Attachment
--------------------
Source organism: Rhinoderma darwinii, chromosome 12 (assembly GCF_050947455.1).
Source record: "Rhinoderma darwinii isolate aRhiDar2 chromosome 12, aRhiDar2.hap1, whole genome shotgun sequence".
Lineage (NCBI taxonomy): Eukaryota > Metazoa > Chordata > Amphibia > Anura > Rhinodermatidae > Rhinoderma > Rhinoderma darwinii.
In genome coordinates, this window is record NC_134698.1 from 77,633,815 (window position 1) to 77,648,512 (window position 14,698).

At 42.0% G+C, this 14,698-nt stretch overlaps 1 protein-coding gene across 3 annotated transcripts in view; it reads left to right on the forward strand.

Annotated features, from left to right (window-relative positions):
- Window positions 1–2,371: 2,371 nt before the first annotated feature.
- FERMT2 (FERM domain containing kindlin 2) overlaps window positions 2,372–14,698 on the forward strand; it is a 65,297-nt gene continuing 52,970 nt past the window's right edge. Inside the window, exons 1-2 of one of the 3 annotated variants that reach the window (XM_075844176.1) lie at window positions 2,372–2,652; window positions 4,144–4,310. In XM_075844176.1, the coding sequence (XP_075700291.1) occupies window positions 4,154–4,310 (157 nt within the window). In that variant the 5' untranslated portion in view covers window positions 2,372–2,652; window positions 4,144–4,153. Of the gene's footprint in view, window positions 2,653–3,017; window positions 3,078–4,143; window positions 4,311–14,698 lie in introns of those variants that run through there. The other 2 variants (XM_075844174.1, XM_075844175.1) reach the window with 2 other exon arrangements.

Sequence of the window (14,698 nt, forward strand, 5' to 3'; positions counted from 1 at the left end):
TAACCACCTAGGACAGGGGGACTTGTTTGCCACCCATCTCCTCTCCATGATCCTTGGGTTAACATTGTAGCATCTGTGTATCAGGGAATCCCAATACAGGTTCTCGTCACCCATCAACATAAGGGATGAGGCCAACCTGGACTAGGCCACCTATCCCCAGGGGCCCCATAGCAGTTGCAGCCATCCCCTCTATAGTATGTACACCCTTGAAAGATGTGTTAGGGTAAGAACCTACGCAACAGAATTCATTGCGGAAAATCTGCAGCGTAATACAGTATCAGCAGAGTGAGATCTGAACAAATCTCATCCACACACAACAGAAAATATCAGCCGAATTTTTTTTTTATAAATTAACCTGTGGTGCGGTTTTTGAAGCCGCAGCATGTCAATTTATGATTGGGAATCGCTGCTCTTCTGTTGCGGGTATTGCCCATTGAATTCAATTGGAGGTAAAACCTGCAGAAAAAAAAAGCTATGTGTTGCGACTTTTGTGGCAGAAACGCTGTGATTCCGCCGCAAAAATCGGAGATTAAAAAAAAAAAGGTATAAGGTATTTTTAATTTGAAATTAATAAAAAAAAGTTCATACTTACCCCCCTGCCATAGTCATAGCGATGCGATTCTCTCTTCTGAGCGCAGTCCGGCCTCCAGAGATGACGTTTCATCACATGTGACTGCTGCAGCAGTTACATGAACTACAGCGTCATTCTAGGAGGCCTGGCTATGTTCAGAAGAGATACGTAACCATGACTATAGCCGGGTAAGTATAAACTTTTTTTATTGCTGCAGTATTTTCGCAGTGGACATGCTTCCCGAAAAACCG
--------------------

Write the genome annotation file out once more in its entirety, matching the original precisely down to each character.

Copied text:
Source organism: Rhinoderma darwinii, chromosome 12 (assembly GCF_050947455.1).
Source record: "Rhinoderma darwinii isolate aRhiDar2 chromosome 12, aRhiDar2.hap1, whole genome shotgun sequence".
Lineage (NCBI taxonomy): Eukaryota > Metazoa > Chordata > Amphibia > Anura > Rhinodermatidae > Rhinoderma > Rhinoderma darwinii.
In genome coordinates, this window is record NC_134698.1 from 77,633,815 (window position 1) to 77,648,512 (window position 14,698).

At 42.0% G+C, this 14,698-nt stretch overlaps 1 protein-coding gene across 3 annotated transcripts in view; it reads left to right on the forward strand.

Annotated features, from left to right (window-relative positions):
- Window positions 1–2,371: 2,371 nt before the first annotated feature.
- FERMT2 (FERM domain containing kindlin 2) overlaps window positions 2,372–14,698 on the forward strand; it is a 65,297-nt gene continuing 52,970 nt past the window's right edge. Inside the window, exons 1-2 of one of the 3 annotated variants that reach the window (XM_075844176.1) lie at window positions 2,372–2,652; window positions 4,144–4,310. In XM_075844176.1, the coding sequence (XP_075700291.1) occupies window positions 4,154–4,310 (157 nt within the window). In that variant the 5' untranslated portion in view covers window positions 2,372–2,652; window positions 4,144–4,153. Of the gene's footprint in view, window positions 2,653–3,017; window positions 3,078–4,143; window positions 4,311–14,698 lie in introns of those variants that run through there. The other 2 variants (XM_075844174.1, XM_075844175.1) reach the window with 2 other exon arrangements.

Sequence of the window (14,698 nt, forward strand, 5' to 3'; positions counted from 1 at the left end):
TAACCACCTAGGACAGGGGGACTTGTTTGCCACCCATCTCCTCTCCATGATCCTTGGGTTAACATTGTAGCATCTGTGTATCAGGGAATCCCAATACAGGTTCTCGTCACCCATCAACATAAGGGATGAGGCCAACCTGGACTAGGCCACCTATCCCCAGGGGCCCCATAGCAGTTGCAGCCATCCCCTCTATAGTATGTACACCCTTGAAAGATGTGTTAGGGTAAGAACCTACGCAACAGAATTCATTGCGGAAAATCTGCAGCGTAATACAGTATCAGCAGAGTGAGATCTGAACAAATCTCATCCACACACAACAGAAAATATCAGCCGAATTTTTTTTTTATAAATTAACCTGTGGTGCGGTTTTTGAAGCCGCAGCATGTCAATTTATGATTGGGAATCGCTGCTCTTCTGTTGCGGGTATTGCCCATTGAATTCAATTGGAGGTAAAACCTGCAGAAAAAAAAAGCTATGTGTTGCGACTTTTGTGGCAGAAACGCTGTGATTCCGCCGCAAAAATCGGAGATTAAAAAAAAAAAGGTATAAGGTATTTTTAATTTGAAATTAATAAAAAAAAGTTCATACTTACCCCCCTGCCATAGTCATAGCGATGCGATTCTCTCTTCTGAGCGCAGTCCGGCCTCCAGAGATGACGTTTCATCACATGTGACTGCTGCAGCAGTTACATGAACTACAGCGTCATTCTAGGAGGCCTGGCTATGTTCAGAAGAGATACGTAACCATGACTATAGCCGGGTAAGTATAAACTTTTTTTATTGCTGCAGTATTTTCGCAGTGGACATGCTTCCCGAAAAACCG